manky: It is important to distinguish the differences and they are all necessary. First, you have at the basic level – automation. Consider a threat feed with threat intelligence and policies applied. Without it, organizations would, frankly, be lost. For example, we respond to 100 billion threats a day with FortiGuard Labs, and a majority of them are automated. Automation is largely intended to help with the volume of detections and policies needed quickly, reduce response time, and offload mundane tasks for SOC analysts.

Where Machine Learning and AI come into play is the threats that are unknown. The question here is: how do you lead the way? AI is the action piece while Machine Learning is the doctrine. Machine Learning works on models and each application can use a different model. Machine Learning for web threats is very different from Machine Learning for zero-day malware. Organizations need to be able to do them all to effectively protect against various attack vectors. By using Machine Learning and AI, you drastically reduce the risk. Plus, you take the cost away from your OpEx model, because you don’t have to look for a way out of the problem.

walker: The other part of that is the conversation about the skills gap. Machine Learning goes a long way in not just replacing those gaps, but filling them. We know that there is a global workforce shortage, not just in cybersecurity of course, but in cybersecurity specifically. How do you resolve that gap? Does it make sense to hire 20-30 people in your NOC or SOC – and even if you have the ability to do that, can you find the people? This is where Machine Learning solutions can support skilled employees. An integrated approach such as a security fabric is very powerful.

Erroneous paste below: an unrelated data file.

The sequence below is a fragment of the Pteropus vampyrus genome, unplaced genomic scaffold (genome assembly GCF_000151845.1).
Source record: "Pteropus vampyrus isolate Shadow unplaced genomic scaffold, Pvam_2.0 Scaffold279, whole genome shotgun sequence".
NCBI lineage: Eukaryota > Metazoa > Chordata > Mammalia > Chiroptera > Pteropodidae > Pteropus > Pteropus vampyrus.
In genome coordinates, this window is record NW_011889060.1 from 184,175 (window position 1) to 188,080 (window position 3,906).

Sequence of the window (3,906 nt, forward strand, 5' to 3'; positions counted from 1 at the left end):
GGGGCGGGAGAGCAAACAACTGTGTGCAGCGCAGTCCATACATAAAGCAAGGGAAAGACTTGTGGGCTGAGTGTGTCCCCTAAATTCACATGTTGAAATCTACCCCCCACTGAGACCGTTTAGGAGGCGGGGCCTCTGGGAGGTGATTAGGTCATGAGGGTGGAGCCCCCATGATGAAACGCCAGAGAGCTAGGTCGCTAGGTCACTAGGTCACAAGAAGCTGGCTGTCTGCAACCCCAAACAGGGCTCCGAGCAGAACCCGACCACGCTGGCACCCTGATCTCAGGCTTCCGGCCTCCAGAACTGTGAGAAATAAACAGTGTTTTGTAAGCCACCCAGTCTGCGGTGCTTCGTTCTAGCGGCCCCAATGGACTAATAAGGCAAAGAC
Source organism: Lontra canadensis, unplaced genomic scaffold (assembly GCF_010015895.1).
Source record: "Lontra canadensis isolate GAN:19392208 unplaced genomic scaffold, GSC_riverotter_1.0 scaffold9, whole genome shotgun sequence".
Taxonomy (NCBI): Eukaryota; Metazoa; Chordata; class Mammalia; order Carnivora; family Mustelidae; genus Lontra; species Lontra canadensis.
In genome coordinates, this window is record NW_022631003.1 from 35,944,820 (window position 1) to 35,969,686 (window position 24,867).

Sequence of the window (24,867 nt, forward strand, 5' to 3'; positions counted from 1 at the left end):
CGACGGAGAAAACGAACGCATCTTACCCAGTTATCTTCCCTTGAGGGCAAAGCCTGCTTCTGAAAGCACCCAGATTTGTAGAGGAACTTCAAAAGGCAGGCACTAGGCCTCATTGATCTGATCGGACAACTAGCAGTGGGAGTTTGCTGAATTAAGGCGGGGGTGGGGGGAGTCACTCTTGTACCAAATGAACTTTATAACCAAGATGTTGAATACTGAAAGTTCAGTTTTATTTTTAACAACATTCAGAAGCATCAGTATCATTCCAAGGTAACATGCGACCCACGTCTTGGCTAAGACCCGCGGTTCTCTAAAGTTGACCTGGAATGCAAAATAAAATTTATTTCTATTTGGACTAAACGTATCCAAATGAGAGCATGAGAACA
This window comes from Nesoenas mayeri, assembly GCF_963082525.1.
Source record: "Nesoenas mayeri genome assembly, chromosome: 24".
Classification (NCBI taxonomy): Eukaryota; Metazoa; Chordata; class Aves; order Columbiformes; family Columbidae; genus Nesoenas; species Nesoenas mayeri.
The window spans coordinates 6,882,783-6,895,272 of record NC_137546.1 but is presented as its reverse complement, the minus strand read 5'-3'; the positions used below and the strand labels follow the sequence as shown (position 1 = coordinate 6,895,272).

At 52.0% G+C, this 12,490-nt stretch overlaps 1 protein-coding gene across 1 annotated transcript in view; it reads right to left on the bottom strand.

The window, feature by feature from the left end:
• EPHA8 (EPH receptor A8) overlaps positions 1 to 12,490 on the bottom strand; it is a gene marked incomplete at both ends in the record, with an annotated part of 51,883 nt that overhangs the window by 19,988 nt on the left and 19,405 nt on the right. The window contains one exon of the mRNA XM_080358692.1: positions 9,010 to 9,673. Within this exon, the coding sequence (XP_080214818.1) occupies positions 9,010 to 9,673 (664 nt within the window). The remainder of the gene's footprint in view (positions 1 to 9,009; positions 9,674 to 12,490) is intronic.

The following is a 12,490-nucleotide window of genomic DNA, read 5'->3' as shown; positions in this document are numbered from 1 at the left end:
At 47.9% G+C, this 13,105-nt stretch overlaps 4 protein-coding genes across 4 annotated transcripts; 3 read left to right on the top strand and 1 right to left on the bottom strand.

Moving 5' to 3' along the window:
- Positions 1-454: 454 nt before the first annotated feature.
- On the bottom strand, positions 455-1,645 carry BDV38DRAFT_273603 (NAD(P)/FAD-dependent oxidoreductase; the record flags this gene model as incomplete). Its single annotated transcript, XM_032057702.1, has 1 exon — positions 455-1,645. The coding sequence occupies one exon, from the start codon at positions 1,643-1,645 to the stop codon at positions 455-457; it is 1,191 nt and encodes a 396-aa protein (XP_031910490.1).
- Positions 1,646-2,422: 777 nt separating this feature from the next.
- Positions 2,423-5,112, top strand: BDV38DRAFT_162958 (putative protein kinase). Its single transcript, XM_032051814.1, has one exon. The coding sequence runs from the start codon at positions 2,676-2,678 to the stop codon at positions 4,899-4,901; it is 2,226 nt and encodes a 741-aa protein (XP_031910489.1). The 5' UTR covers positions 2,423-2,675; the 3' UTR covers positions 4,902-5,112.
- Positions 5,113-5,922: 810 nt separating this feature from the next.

What are some additional safeguards you recommend to protect against today’s cyber threat landscape?

manky: During my conversations with CISOs, they often say, “I’m overwhelmed, there are a lot of attacks, a lot of information, how do we simplify this?” Actionable threat intelligence is the answer. Networks and security come together, so you need to associate actionable threat intelligence and security subscriptions with it. Being able to detect and respond to threats is the first priority and understanding the threat landscape. Essentially, these three should work in harmony: automation and orchestration, AI/ML, and escalation paths to SOC analysts for items escalated as high priority.

walker: Segmenting networks is something I recommend as a very effective practical approach to mitigating risk because many of these threats can potentially invade a single device system. If you segment it, it cannot spread and hit other systems and cause further downtime.

manky: Building on top of that, Zero Trust and ZTNA are a big topic these days. Lots of things happen on networks, devices going in and out, applications going in and out, etc. The idea that nothing should be inherently trusted can significantly increase security, trust has to be earned instead. In addition, simulation of breaches and attacks and having a plan in advance is crucial. We often say: ‘It is not a question of if, but when an attack will come’. Yes, you need to do all the prep work, but at the same time have a game plan.

walker: Employee education and security awareness training are, of course, all things that need to be implemented when tackling cyber threats. Employees are often the first line of defense in many cases.